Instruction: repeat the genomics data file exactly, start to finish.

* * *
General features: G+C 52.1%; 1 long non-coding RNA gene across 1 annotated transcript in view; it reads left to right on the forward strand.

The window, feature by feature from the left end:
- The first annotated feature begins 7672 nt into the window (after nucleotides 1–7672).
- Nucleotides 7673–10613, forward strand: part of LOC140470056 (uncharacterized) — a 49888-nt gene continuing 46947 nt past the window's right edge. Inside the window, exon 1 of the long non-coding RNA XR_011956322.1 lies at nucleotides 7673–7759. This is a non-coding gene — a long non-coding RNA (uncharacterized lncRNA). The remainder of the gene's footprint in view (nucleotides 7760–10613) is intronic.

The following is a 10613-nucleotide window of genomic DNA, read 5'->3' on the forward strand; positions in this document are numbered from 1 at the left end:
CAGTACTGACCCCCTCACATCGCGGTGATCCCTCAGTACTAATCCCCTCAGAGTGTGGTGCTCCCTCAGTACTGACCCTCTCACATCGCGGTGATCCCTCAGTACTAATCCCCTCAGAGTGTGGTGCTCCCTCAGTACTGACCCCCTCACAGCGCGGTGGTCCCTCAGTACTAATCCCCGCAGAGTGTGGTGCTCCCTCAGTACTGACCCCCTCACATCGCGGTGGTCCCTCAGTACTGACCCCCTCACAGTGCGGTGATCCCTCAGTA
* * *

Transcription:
General features: G+C 52.1%; 1 long non-coding RNA gene across 1 annotated transcript in view; it reads left to right on the forward strand.

The window, feature by feature from the left end:
- The first annotated feature begins 7672 nt into the window (after nucleotides 1–7672).
- Nucleotides 7673–10613, forward strand: part of LOC140470056 (uncharacterized) — a 49888-nt gene continuing 46947 nt past the window's right edge. Inside the window, exon 1 of the long non-coding RNA XR_011956322.1 lies at nucleotides 7673–7759. This is a non-coding gene — a long non-coding RNA (uncharacterized lncRNA). The remainder of the gene's footprint in view (nucleotides 7760–10613) is intronic.

The following is a 10613-nucleotide window of genomic DNA, read 5'->3' on the forward strand; positions in this document are numbered from 1 at the left end:
CAGTACTGACCCCCTCACATCGCGGTGATCCCTCAGTACTAATCCCCTCAGAGTGTGGTGCTCCCTCAGTACTGACCCTCTCACATCGCGGTGATCCCTCAGTACTAATCCCCTCAGAGTGTGGTGCTCCCTCAGTACTGACCCCCTCACAGCGCGGTGGTCCCTCAGTACTAATCCCCGCAGAGTGTGGTGCTCCCTCAGTACTGACCCCCTCACATCGCGGTGGTCCCTCAGTACTGACCCCCTCACAGTGCGGTGATCCCTCAGTA